As a video of the apparent beheading of another US journalist by the Islamic State (IS) sickened most of the civilised world, a mosque in Denmark expressed its support of the aims – if not the tactics – of the jihadist group.
Fadi Abdallah, a spokesperson for the Grimhøj Mosque in Aarhus, said he would welcome the establishment of a Sharia-based caliphate in Syria.
“An Islamic state will always be what we Muslims yearn for, and therefore we cannot help but support the IS,” Abdallah told Den Korte Avis. “Even if they have made mistakes, we must wait and see.”
“I understand why they are killing people”
The Islamic State genocide of Iraqis and Syrians, and its apparent beheading of now two American journalists. has angered people worldwide, but Abdallah held fast to his support of the group and said that while he does not support the violence, he accepts it as necessary.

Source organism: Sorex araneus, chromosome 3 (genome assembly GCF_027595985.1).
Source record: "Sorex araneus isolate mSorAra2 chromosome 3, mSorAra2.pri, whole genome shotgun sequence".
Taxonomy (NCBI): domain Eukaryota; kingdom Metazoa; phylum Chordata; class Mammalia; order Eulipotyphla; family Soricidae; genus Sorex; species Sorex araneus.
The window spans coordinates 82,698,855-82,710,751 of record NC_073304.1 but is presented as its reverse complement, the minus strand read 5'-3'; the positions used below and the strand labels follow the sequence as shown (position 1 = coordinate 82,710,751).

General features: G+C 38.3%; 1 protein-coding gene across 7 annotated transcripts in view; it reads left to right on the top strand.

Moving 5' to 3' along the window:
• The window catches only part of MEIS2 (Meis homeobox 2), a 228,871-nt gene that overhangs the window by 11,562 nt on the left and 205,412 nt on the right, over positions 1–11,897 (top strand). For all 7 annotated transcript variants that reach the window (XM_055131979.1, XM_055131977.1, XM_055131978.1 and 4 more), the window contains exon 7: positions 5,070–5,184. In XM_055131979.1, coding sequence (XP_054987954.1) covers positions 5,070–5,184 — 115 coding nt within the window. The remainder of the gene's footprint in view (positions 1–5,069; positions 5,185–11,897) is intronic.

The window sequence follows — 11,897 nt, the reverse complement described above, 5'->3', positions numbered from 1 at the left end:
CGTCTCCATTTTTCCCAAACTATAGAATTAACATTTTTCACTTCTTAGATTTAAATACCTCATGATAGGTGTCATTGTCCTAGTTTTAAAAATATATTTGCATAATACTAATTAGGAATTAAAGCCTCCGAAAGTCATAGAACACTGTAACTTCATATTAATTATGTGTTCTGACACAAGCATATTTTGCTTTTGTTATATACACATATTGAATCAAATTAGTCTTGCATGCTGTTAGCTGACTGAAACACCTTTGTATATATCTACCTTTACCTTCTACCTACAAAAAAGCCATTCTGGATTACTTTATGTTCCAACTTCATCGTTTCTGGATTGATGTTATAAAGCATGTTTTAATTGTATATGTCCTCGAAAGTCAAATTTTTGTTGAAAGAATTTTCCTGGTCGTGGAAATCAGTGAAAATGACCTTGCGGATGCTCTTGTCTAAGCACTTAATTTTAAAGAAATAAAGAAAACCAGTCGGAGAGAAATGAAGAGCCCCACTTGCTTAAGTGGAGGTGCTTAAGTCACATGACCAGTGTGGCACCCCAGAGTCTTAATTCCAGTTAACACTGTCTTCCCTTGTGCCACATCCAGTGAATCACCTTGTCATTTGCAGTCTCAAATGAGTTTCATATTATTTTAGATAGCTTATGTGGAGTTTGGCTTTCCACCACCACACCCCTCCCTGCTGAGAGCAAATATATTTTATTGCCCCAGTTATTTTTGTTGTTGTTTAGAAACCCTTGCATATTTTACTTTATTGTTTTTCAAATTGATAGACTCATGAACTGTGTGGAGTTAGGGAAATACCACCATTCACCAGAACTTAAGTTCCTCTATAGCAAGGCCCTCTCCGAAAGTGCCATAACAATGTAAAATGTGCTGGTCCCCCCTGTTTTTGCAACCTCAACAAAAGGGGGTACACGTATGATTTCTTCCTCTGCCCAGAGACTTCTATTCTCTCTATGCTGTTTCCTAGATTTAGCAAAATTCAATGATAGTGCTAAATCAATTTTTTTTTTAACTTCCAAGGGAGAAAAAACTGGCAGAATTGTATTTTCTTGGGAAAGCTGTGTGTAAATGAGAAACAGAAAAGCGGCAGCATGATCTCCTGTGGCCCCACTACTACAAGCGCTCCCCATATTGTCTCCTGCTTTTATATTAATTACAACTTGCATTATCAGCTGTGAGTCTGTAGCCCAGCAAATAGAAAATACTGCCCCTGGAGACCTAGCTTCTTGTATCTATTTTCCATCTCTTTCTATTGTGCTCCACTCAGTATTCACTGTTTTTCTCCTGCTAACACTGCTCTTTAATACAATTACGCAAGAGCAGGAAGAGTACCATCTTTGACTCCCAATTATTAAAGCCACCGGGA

“Things are different down there than they are here, and I understand why they are killing people," he said.
The Grimhøj Mosque has frequently been associated with terrorist sympathisers, and Danish imam Abu Bilal Ismail, a regular speaker at the mosque, has encouraged followers to kill Jews and is accused of encouraging young members to travel to Syria to fight in the holy war.
A call to remove citizenship
Opposition parties Venstre, Konservative and Dansk Folkeparti want to give the government the power to strip Dane who travel to Syria to fight of their nationality.
“We want the government to investigate whether it is possible to rescind the citizenship from these people if they have another nationality to fall back on," Venstre spokesperson Karsten Lauritzen told Berlingske.
Per capita, Denmark has the second largest number of citizens fighting in Syria, according to rankings of the Western countries compiled by the Economist.
Many leave to fight
The Danish intelligence service, PET, estimates that about 100 Danes have travelled to Syria to fight in the civil war, TV2 News reports.
Only Belgium had a higher per capita representation than Denmark.
Norway is currently at work on a bill that would withdraw citizenship from citizens who have voluntarily engaged in the military service of another country.
An anti-terrorism law in place in the UK since 2002 gives the government the power to rescind the citizenship from anyone considered to be a threat to national security.